Online Extra: Gays Across America: 2015 US Supreme Court case has led to more gays wanting to own homes
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The 2015 U.S. Supreme Court ruling that made same-sex marriage legal across the county has led to more LGBTs buying homes, according to an online poll of real estate professionals.
The 2017 National Association of Gay and Lesbian Real Estate Professionals Homeownership Survey of more than 325 people in May found that 47 percent of respondents think more married same-sex couples are buying homes than before the Supreme Court's decision in Obergefell v. Hodges. Forty-six percent believe LGBTs overall are more keen to buying homes than before.
"We firmly believe that when Jim Obergefell won his Supreme Court case, it was the start of a paradigm shift for the LGBT community," NAGLREP founder Jeff Berger said in a news release. "The confidence we gained, coupled with society's continued acceptance of the community, is having an impact. Marriage will likely bring more wonderful life events including children, homeownership and a potential increase in suburban living."
Katharine Holland, a lesbian and longtime San Francisco real estate agent, told the Bay Area Reporter, with "a lot of gay families, it's very sweet to see now they are legally married, so a lot of times people need to trade up and sell their smaller places," especially when they have children. Those families are "just like other families getting married," she said.
Among the survey's other findings, 50 percent of real estate professionals believe that a big chunk of their LGBT clients will buy homes within the next year.
However, Berger also said anti-gay discrimination remains a strong concern, with 44 percent of survey respondents worrying that their clients will experience at least as much discrimination as they have in the past.
"We still have a long way to go to eradicate housing discrimination against our community," Berger stated. His organization is backing the national Equality Act, which was introduced earlier this year in Congress and would prohibit discrimination in housing, employment, and other areas.
Appeal filed in Mississippi parental rights case
Attorneys for a woman who's fighting her ex-wife for legal parentage of their children have filed an appeal in Mississippi Supreme Court.
In a news release from the national Lambda Legal Defense and Education Fund, which joined local attorney Dianne Ellis in the filing, Christina Strickland said that her and Kimberly Day's sons "have two mothers and they deserve the right to a legal relationship with both of their parents. These two precious boys are the world to me. I'm going to keep fighting to make good on my promise to love and care for them for the rest of my life."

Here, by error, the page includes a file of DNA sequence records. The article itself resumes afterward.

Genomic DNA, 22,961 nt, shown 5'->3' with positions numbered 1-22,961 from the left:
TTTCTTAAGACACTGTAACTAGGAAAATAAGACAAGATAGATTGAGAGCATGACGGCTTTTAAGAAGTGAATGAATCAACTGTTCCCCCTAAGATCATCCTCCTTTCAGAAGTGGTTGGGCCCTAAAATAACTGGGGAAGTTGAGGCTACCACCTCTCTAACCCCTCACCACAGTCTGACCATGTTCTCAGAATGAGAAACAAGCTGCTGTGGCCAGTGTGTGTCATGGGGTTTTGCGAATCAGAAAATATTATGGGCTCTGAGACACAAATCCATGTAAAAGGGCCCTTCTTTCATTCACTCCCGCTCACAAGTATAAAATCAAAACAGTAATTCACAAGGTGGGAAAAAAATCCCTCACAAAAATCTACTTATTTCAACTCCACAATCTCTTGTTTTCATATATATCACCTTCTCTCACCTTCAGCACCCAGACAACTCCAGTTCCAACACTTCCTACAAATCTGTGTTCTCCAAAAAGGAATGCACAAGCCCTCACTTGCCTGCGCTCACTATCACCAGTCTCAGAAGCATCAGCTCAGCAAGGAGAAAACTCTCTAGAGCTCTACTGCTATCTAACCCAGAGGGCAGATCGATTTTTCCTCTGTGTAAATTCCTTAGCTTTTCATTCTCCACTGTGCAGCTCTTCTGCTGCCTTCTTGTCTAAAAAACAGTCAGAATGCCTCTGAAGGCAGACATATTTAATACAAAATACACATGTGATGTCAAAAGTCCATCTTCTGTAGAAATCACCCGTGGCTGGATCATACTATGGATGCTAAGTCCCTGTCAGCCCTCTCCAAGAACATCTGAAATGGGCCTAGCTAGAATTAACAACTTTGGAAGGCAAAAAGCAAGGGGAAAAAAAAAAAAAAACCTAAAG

Strickland and Day started dating in 1999 and decided to start a family even though Mississippi bans same-sex couple adoptions. Because of the ban, when their first son was born in 2006, they decided Day would be the adoptive parent. The couple got married in Massachusetts in 2009, then decided to use reproductive technology to have another child. Day was picked as the one to get pregnant, and they chose an anonymous sperm donor. Their second son was born in 2011. Since Mississippi didn't recognize their marriage, Day was the only parent listed on the birth certificate.
When the couple split in 2013, Strickland continued visiting and supporting both of their sons until Day cut off contact in 2015, the year that Day married someone else and Strickland filed for divorce, according to Lambda Legal.
In the final divorce judgment in 2016, the court ruled that the sperm donor's parental rights trumped those of the spouse.
Lambda Legal counsel Beth Littrell stated, "The court carved out an exception to the rule that a child born to a married couple is the legal child of both spouses, ruling that children born as a result of assisted reproduction are the children of the mother and the anonymous sperm donor. The lower court's decision is demeaning and destabilizing, marking Chris and her children as unworthy of the usual protections married families rely on when adult relationships fail. That the court considers an unknowable donor who provided sperm to a fertility clinic more of a parent than the person who takes care of the child when he is sick or helps him with his homework is a slap in the face to thousands of Mississippi families."
An attorney for Day didn't respond to a phone message from the B.A.R.
Gays Across America is a column addressing LGBTQ issues nationwide. It runs most Tuesdays but will be taking the next few weeks off, returning July 11. Please submit comments or column ideas to Seth Hemmelgarn at (415) 875-9986 or firstname.lastname@example.org.